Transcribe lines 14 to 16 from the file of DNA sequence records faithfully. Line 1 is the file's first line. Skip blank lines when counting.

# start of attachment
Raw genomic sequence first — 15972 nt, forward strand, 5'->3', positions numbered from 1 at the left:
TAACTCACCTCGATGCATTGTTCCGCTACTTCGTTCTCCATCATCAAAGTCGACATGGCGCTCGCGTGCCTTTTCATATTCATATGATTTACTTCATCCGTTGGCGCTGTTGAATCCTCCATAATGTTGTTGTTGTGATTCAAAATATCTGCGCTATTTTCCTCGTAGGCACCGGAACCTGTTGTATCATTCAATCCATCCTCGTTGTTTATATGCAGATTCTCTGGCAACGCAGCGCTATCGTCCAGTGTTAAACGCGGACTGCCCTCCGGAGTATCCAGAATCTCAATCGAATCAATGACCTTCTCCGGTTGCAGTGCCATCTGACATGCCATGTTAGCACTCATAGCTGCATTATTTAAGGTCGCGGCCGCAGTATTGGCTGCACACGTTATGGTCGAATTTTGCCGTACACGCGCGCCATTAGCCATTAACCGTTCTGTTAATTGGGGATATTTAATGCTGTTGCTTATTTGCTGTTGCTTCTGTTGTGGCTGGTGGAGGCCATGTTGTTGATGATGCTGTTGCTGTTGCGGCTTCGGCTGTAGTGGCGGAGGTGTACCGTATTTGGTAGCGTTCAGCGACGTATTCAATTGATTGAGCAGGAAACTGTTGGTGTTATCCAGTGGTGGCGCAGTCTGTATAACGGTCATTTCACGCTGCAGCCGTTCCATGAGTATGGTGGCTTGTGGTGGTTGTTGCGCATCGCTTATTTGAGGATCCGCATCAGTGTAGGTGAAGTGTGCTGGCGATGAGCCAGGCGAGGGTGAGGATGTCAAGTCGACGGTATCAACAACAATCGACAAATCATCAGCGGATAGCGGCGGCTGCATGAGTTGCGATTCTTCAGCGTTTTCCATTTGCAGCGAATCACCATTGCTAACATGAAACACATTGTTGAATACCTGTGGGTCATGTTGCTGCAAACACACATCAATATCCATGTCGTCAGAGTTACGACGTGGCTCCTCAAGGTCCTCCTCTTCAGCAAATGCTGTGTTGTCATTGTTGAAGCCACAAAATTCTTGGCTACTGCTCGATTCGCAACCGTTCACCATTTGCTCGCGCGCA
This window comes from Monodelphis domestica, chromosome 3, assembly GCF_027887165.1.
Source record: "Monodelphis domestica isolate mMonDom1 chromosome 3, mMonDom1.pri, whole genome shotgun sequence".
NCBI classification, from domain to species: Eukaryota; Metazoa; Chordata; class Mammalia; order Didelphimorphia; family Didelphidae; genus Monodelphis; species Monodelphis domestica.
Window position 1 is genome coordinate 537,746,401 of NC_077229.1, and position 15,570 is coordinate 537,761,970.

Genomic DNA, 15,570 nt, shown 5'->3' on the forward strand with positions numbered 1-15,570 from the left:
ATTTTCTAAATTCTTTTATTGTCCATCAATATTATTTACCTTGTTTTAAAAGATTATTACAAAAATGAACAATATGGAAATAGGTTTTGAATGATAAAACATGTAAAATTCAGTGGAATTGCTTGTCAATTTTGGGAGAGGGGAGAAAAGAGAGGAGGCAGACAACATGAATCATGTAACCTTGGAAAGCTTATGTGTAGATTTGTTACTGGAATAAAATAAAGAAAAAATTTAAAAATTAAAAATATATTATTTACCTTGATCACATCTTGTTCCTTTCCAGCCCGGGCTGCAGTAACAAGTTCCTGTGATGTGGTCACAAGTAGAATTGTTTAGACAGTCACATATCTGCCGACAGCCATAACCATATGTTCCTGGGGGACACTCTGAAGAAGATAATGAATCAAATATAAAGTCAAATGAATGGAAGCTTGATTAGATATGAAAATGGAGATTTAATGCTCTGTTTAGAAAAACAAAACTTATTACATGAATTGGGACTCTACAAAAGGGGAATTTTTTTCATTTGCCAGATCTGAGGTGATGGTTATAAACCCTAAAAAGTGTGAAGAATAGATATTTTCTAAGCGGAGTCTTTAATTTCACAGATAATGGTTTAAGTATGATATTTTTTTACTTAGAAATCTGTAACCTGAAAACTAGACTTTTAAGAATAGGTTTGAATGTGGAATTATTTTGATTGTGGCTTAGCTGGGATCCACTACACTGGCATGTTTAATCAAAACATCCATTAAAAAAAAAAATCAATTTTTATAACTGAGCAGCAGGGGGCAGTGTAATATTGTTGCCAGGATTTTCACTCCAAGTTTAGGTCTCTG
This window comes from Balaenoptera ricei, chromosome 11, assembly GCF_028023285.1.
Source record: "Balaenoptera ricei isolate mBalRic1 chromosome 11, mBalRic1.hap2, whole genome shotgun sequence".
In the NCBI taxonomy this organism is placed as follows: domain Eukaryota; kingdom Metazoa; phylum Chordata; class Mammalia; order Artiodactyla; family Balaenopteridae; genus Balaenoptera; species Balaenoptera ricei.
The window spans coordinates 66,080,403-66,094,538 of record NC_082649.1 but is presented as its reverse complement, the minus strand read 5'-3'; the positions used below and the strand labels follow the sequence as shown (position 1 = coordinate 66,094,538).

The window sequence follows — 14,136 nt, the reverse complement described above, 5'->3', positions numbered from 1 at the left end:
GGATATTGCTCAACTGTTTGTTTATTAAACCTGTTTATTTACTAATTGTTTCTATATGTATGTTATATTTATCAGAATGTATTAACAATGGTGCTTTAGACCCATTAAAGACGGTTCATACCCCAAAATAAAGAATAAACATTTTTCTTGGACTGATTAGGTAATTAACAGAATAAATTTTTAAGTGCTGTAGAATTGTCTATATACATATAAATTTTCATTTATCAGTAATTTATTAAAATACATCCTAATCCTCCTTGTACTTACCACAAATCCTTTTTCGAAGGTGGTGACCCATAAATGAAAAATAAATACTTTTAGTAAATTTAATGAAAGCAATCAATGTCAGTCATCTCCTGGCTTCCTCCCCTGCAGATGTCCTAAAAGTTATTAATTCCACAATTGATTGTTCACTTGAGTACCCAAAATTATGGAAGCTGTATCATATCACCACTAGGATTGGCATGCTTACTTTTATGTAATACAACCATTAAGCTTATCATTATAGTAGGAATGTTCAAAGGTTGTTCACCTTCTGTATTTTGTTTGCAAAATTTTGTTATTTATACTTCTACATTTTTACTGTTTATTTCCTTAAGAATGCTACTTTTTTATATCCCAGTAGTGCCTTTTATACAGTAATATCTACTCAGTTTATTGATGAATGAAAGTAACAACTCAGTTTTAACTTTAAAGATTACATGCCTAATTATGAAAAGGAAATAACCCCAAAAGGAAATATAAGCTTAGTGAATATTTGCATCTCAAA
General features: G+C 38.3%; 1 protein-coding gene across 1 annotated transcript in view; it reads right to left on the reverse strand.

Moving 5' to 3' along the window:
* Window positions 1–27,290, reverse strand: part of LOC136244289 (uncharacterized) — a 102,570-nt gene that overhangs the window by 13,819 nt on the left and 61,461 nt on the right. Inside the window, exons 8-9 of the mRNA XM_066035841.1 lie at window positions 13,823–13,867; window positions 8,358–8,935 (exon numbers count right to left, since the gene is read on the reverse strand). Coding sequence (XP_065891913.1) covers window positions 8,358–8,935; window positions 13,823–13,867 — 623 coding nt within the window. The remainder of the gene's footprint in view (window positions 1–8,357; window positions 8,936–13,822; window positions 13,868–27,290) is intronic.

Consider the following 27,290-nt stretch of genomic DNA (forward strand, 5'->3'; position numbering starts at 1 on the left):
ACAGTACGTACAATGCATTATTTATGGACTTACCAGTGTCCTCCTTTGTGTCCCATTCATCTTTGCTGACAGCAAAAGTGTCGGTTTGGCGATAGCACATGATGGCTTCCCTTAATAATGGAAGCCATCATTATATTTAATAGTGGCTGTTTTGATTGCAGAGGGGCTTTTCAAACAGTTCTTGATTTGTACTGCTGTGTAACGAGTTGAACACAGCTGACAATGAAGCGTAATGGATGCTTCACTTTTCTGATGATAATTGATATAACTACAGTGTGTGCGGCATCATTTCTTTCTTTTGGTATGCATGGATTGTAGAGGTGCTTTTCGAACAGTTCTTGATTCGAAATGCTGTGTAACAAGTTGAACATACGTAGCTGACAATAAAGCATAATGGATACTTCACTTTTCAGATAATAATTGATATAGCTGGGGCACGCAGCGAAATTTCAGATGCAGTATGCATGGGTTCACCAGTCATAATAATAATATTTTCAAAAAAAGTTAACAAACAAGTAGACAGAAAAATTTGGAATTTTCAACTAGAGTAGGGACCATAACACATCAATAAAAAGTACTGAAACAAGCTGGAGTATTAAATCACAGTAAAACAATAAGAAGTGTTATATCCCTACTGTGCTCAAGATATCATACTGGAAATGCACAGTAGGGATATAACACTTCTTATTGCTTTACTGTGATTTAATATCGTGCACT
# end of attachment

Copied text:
GGATATTGCTCAACTGTTTGTTTATTAAACCTGTTTATTTACTAATTGTTTCTATATGTATGTTATATTTATCAGAATGTATTAACAATGGTGCTTTAGACCCATTAAAGACGGTTCATACCCCAAAATAAAGAATAAACATTTTTCTTGGACTGATTAGGTAATTAACAGAATAAATTTTTAAGTGCTGTAGAATTGTCTATATACATATAAATTTTCATTTATCAGTAATTTATTAAAATACATCCTAATCCTCCTTGTACTTACCACAAATCCTTTTTCGAAGGTGGTGACCCATAAATGAAAAATAAATACTTTTAGTAAATTTAATGAAAGCAATCAATGTCAGTCATCTCCTGGCTTCCTCCCCTGCAGATGTCCTAAAAGTTATTAATTCCACAATTGATTGTTCACTTGAGTACCCAAAATTATGGAAGCTGTATCATATCACCACTAGGATTGGCATGCTTACTTTTATGTAATACAACCATTAAGCTTATCATTATAGTAGGAATGTTCAAAGGTTGTTCACCTTCTGTATTTTGTTTGCAAAATTTTGTTATTTATACTTCTACATTTTTACTGTTTATTTCCTTAAGAATGCTACTTTTTTATATCCCAGTAGTGCCTTTTATACAGTAATATCTACTCAGTTTATTGATGAATGAAAGTAACAACTCAGTTTTAACTTTAAAGATTACATGCCTAATTATGAAAAGGAAATAACCCCAAAAGGAAATATAAGCTTAGTGAATATTTGCATCTCAAA
General features: G+C 38.3%; 1 protein-coding gene across 1 annotated transcript in view; it reads right to left on the reverse strand.

Moving 5' to 3' along the window: